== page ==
2016 is, everyone agrees, a bad year for China. Usually, what a bad year consists of is everyone telling each other “It’s a bad year here in China”. But there’s good evidence that this year is objectively worse than most. First, there’s Xi Jinping’s anti-corruption crusade, which might be a righteous attempt to return the government to the strait and narrow, but also might be a thinly-disguised campaign to rid the official ranks of the less-than-loyal – and, sadly, is probably both. The past twelve months seem have been a record season for lawyer jailing which is always a really, really bad sign. The internet occasionally verges on unusable. Hong Kong booksellers are disappearing. For some reason, the fact that women’s-rights activist Xiao Meili was stopped by police outside the Beijing Bookworm and turned back from an event she was supposed to attend really drove it home for me.
Even in better times, China’s publishing industry generally leads the nation in gratuitous timidity. The echo-chamber effect is particularly strong here – whispered rumors, sidelong glances, knowing nods, and then the quiet consensus that “we’d better not risk it”. In a country where everyone is kept guessing by the capriciousness of those in power, publishers seem to have more sensitive antennae than pretty much anyone else out there. And apart from occasional meetings with SAPRFFT (where the government directives rarely amount to anything more specific than “be careful, this is a bad year for China”), publishers don’t have much more to go on than water-cooler gossip.
That, and the occasional castastrophic exercise of brute authority.
The most recent drama began in March, when news began to spread that the CEO of Guangxi Normal University Press would be replaced, and divested of his stock.
Guangxi Normal University Press was once as unexciting as its title, until it got a CEO named He Linxia (何林夏). Under He’s tenure, Guangxi Normal turned itself into a leading publisher of thought-provoking non-fiction and social criticism. It owns a publishing company called Beibeite (贝贝特), which itself has an imprint called Imaginist, and it’s principally Imaginist which is responsible for Guangxi Normal’s reputation as a bastion of enlightened liberal publishing. In fact, Imaginist has largely eclipsed the other brands: no one talks that much about Beibeite or even Guangxi Normal. Imaginist’s Chinese name, 理想国, literally means “ideal country”, but is instantly familiar as the standard translation of Plato’s The Republic. That might give some sense of the tenor of Imaginist’s publications.
Imaginist’s influence, in turn, is most immediately due to the efforts of Beibeite’s head editor and general manager, Liu Ruilin (刘瑞林). Liu and He together are largely responsible for Imaginist’s influence.
And so they went down together. He was accused of accepting bribes, and was arrested. Formal charges were made last week. Liu Ruilin was forced to resign from her post as Editor-in-Chief of Guangxi Normal (though she is still CEO of Beibeite), and rumor has it was even required to leave Beijing (I’m not sure if this has been enforced or not). In her case, the transgression was publishing a collection of essays, speeches, and reviews by the historical scholar and writer Gao Hua (高华), who passed away in 2011. There wasn’t anything particularly wrong with that book, but more than a decade ago Gao Hua published a different book, called How the Red Sun Rose (《红太阳是怎样升起的》), about Mao’s rectification campaigns in Yan’an in the ’50s, and that was a Very Bad Book. So the highly tenuous reasoning goes: you published a book by someone on a publishing blacklist. Now you’re fired.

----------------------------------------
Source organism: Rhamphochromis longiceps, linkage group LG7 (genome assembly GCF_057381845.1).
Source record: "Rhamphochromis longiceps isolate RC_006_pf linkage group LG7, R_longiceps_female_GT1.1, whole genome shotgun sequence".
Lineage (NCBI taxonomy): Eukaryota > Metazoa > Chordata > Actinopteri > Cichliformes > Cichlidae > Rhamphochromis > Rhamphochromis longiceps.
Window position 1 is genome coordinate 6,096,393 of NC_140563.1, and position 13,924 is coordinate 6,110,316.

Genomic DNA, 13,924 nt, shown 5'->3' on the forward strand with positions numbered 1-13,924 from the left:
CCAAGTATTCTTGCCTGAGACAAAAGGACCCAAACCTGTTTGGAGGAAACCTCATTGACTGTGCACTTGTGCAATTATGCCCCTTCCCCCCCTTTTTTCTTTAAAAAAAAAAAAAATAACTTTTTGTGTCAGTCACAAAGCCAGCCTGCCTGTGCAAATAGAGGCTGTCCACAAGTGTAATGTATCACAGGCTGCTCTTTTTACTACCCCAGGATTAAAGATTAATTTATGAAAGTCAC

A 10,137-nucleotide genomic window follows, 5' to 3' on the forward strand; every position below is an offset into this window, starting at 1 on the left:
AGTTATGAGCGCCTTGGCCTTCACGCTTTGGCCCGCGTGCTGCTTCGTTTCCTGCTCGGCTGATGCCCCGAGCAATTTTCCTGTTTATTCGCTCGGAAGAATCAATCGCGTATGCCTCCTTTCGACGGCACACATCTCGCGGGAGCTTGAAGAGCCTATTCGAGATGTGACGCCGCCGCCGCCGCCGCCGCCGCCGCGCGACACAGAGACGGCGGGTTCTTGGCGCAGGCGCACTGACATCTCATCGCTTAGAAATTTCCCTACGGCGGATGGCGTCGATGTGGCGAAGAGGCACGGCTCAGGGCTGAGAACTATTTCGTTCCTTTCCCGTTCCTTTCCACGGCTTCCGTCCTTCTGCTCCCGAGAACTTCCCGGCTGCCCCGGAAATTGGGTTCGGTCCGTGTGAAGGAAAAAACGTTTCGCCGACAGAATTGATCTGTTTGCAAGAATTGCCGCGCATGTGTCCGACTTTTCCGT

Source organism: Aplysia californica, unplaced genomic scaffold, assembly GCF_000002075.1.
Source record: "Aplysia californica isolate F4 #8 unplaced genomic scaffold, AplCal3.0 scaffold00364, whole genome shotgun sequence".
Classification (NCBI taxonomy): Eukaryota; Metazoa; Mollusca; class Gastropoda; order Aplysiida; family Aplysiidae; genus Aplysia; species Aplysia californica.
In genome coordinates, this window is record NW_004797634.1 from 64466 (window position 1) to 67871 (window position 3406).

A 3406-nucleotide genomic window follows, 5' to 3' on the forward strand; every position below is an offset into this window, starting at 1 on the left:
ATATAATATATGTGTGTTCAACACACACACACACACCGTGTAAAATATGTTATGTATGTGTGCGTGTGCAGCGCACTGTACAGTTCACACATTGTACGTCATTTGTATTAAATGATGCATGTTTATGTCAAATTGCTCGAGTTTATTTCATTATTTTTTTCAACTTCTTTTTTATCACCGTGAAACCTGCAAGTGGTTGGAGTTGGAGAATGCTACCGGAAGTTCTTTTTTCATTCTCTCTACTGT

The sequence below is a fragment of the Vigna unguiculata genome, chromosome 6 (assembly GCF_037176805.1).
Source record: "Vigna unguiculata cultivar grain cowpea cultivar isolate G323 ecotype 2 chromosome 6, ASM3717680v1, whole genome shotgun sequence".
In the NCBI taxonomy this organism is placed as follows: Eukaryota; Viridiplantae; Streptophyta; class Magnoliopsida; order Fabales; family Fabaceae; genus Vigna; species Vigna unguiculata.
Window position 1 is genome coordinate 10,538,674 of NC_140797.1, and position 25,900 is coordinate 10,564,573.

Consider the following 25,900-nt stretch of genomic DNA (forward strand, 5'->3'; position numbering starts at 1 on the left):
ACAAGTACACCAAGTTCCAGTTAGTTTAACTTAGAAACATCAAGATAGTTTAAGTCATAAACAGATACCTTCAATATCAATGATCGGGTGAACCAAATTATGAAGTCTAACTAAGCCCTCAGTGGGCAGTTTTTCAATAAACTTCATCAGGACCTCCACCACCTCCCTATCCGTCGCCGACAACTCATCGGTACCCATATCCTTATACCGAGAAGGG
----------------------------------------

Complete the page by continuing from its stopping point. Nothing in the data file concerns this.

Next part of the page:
Everyone agrees that the whole affair is a classic example of “killing the chicken to frighten the monkeys” (杀鸡儆猴), which would be one of the most tired clichés in Chinese politics, if the tactic itself weren’t still the government’s favorite method of exercising authority.
But what lessons are the monkeys actually meant to draw from this? What, precisely, is the example being made of Imaginist? Rumors are flying, as rumors always do when the official news is non-existent, or patently false. It could be a strategic move against the kind of independent spirit that Imaginist represents. It could be that He Linxia really is a massive economic criminal who deserves to take a fall. It could be that either He Linxia or Liu Ruilin personally pissed off someone in a position of power (my money’s on this last possibility). But in the end, no one really knows.
In a sense, though, the truth of it doesn’t matter. The purpose is simply to create a sense of dread, to remind us all: “be careful, take no risks, this is a bad year in China”. The chicken is dead; the monkeys are frightened.